KNOW BEFORE YOU GO

 

passports

“Do you know where you’re going to?

Do you like the things that life is showing you?

Where are you going to, do you know?”

These are the opening lyrics to the “Theme from Mahogany”, as sung by Diana Ross in 1975. Even though the song is 40 years old, the message is still relevant – especially when it comes to travel. There is no substitute for preparation before taking a trip. Whether you’re going around the corner or around the world, you should be prepared. If you are traveling locally you may only need to know about weather or traffic. But if you’re going farther, you’ll need to know much more.

Here are some things to consider before taking your next trip:

Climate/Weather-In order to pack appropriately it is good to know what the average temperature will be. If you’re traveling to a different hemisphere, you may even encounter a different season. So your summer wardrobe may not be sufficient if you’re going to South Africa or Australia in June. Even San Francisco, although it is in sunny California, can get quite chilly in the evening when the fog rolls in. As the famous quote says, “The coldest winter I ever spent was a summer in San Francisco.”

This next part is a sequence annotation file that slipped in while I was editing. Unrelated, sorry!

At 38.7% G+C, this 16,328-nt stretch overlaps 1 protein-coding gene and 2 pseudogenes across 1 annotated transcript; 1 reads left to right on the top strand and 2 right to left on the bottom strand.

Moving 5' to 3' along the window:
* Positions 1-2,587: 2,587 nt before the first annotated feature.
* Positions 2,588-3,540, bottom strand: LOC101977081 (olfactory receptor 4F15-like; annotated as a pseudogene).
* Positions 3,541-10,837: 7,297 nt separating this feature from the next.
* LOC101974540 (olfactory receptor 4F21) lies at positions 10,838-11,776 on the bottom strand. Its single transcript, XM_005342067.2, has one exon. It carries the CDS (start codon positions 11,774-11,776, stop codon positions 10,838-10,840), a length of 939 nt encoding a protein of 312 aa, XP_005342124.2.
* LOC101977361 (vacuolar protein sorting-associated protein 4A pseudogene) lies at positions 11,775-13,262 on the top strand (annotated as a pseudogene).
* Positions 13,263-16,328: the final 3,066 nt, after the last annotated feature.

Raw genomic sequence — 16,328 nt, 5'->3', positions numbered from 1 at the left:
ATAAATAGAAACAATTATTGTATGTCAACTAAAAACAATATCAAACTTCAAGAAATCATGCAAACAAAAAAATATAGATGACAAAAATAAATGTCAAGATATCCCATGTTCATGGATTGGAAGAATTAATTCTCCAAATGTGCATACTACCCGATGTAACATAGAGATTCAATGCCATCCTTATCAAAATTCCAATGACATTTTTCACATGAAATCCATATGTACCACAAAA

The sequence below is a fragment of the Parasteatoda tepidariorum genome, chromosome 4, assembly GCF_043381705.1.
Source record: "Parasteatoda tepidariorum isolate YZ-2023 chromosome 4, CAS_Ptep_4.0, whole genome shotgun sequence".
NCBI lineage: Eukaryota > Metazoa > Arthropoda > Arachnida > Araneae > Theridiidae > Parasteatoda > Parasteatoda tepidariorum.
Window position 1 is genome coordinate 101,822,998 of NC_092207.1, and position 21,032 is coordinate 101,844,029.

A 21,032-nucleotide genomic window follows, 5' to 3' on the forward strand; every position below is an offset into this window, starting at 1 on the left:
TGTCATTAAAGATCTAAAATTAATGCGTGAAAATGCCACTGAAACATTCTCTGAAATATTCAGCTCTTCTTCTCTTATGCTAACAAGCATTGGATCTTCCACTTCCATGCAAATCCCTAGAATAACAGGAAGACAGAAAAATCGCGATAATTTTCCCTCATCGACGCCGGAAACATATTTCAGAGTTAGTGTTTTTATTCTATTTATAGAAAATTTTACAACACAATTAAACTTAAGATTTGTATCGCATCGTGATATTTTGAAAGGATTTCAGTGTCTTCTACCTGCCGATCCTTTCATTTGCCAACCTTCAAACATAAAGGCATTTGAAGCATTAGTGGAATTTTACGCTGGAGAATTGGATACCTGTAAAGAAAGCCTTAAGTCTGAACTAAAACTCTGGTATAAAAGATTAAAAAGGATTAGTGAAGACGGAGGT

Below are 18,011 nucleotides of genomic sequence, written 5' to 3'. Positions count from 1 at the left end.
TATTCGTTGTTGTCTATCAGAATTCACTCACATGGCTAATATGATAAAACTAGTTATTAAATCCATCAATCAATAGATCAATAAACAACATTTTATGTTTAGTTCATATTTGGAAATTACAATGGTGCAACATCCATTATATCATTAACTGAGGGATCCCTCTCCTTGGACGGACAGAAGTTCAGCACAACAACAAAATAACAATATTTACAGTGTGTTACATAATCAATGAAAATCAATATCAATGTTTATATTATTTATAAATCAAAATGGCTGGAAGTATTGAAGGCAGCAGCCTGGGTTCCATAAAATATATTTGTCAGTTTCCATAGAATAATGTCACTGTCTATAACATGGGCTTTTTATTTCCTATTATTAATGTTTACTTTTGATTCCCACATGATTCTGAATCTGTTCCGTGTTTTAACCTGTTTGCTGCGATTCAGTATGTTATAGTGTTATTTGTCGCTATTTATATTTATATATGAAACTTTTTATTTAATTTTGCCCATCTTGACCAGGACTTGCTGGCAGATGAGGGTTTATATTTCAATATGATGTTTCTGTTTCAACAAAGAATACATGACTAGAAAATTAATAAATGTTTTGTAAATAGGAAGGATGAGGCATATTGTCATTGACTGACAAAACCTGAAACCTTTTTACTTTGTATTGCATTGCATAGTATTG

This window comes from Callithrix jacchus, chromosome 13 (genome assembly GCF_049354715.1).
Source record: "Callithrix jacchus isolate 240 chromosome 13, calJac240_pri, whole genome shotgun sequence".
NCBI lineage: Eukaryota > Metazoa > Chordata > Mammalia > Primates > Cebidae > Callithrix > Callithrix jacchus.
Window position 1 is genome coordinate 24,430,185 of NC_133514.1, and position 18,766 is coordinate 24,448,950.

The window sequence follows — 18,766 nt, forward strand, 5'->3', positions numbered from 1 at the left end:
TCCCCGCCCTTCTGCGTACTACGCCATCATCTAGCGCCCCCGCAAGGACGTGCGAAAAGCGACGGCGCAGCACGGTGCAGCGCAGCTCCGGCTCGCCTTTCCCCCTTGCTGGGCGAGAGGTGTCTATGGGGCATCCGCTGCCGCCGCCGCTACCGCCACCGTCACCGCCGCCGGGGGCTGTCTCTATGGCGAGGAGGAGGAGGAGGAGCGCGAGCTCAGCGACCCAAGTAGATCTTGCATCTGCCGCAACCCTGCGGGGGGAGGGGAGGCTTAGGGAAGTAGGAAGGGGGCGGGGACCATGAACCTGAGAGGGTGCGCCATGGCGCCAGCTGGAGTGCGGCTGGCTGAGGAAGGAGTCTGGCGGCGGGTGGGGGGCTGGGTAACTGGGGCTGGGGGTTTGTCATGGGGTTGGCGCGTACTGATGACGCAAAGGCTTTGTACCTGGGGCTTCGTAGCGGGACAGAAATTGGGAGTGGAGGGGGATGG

Travel Documents -Will you need a passport? Some countries require travelers to have passport that will be valid at least 6 months after entry. Will you need a Visa? Some countries will allow you to apply for a Visa upon arrival at their airport; others require you to apply for it before you leave home. Be sure to allow enough time to get the necessary documents. There are agencies that can get rush documents for you, but they can be costly. We learned the hard way when we neglected to examine our son’s passport before a trip to Europe. We didn’t realize that it had expired until ~6 days before we were scheduled to leave. By the time we’d paid the rush fees and overnight shipping fees, we were out of several hundred dollars.

If you take a cruise that begins and ends at a U.S. port, passports are not required – but are highly recommended. If something unforeseen happens and you miss the ship or are detained in port for any reason, you’ll need proof of your U.S. citizenship.